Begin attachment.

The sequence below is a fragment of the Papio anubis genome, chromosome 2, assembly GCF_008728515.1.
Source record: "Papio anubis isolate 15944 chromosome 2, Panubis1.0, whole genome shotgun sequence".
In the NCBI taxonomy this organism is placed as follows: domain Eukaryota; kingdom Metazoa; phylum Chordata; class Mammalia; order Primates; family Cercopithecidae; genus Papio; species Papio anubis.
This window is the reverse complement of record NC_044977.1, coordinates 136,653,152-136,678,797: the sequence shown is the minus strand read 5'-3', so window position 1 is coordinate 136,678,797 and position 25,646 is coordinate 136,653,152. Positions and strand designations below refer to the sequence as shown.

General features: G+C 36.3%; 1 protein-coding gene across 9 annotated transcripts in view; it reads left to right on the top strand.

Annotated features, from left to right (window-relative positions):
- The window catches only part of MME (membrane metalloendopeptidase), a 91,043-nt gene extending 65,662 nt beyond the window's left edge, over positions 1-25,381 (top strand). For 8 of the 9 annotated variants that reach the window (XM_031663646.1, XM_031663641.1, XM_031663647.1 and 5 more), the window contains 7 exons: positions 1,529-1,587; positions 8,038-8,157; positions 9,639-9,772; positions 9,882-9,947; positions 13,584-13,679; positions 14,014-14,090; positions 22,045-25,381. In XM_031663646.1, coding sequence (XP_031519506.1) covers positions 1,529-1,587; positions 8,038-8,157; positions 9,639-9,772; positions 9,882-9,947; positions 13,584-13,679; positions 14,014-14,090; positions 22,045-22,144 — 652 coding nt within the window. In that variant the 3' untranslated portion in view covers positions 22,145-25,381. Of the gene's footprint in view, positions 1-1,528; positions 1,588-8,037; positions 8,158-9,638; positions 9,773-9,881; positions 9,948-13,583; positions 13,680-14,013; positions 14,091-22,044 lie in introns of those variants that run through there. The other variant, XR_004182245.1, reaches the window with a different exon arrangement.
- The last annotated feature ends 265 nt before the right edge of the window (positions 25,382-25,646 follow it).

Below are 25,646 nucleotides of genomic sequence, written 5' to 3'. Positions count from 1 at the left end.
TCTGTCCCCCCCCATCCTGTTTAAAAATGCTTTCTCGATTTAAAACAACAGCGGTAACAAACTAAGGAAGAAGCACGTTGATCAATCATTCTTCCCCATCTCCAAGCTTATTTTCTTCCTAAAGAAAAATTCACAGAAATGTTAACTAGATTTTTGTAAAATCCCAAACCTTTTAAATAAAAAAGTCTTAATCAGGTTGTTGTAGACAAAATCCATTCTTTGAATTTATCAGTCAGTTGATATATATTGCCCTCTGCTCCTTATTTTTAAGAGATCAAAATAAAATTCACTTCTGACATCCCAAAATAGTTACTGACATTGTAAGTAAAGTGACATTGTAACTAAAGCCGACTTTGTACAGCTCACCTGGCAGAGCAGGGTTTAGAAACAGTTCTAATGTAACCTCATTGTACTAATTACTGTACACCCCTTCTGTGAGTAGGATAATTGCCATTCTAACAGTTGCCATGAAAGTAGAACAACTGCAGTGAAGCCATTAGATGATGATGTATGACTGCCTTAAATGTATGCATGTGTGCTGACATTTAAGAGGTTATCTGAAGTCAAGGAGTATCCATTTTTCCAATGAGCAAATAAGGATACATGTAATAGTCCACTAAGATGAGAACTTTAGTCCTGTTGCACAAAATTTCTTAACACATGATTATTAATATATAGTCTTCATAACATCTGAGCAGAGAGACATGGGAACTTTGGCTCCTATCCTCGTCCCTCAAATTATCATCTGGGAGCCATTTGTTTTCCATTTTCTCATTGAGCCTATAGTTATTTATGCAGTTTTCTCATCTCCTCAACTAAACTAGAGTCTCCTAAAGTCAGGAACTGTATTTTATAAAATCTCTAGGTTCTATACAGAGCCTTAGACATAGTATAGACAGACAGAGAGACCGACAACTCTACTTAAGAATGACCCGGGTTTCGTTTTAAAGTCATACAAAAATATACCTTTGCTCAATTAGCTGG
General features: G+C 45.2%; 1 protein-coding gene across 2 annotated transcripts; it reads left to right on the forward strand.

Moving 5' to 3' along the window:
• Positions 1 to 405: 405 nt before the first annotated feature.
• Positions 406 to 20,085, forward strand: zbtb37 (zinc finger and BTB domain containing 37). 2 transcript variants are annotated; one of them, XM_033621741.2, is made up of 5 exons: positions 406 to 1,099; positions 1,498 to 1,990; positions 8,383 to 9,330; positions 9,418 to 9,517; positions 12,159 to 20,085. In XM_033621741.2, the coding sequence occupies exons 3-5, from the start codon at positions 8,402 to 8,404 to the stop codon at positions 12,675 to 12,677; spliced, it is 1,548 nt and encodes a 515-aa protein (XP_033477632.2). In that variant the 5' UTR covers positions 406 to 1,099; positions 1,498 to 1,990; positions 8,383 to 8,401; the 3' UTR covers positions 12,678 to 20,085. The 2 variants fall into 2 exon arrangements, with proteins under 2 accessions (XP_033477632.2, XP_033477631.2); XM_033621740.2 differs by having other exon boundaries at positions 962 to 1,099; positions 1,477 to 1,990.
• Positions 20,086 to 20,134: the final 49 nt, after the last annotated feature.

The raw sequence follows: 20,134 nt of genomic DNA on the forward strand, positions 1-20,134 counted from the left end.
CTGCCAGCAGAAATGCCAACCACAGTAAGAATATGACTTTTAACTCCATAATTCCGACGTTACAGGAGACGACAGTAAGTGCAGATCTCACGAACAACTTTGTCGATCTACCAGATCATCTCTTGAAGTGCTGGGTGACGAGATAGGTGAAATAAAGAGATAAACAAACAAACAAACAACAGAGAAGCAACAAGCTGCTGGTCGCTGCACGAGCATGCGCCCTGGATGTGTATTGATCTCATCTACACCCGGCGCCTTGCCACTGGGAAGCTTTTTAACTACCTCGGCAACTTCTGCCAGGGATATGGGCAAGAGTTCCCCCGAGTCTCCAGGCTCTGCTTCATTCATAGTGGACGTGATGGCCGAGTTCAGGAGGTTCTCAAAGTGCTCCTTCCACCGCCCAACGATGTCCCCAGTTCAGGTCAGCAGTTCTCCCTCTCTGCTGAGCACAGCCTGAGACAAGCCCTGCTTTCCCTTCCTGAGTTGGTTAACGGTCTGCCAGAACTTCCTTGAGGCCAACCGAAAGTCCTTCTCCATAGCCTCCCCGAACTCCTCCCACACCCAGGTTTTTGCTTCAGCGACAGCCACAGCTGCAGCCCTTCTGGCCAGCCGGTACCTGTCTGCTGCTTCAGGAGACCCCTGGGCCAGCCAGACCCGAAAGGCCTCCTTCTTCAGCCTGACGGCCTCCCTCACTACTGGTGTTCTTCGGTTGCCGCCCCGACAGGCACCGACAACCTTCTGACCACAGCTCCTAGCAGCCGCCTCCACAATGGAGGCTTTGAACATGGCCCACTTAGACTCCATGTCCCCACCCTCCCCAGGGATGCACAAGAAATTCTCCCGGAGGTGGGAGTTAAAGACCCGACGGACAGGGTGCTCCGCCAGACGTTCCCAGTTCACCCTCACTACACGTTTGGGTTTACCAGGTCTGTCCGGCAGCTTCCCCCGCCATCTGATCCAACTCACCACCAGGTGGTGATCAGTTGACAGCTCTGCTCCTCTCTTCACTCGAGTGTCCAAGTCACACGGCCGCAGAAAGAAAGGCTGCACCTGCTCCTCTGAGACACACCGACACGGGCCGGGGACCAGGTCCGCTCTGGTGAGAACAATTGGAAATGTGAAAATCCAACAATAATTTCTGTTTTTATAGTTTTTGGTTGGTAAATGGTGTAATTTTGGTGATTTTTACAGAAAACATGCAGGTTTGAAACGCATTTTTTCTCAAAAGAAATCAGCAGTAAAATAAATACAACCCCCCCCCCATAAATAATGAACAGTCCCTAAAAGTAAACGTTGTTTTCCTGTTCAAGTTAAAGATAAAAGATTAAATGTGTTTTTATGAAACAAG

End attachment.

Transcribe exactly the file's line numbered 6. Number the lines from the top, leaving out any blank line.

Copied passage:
Annotated features, from left to right (window-relative positions):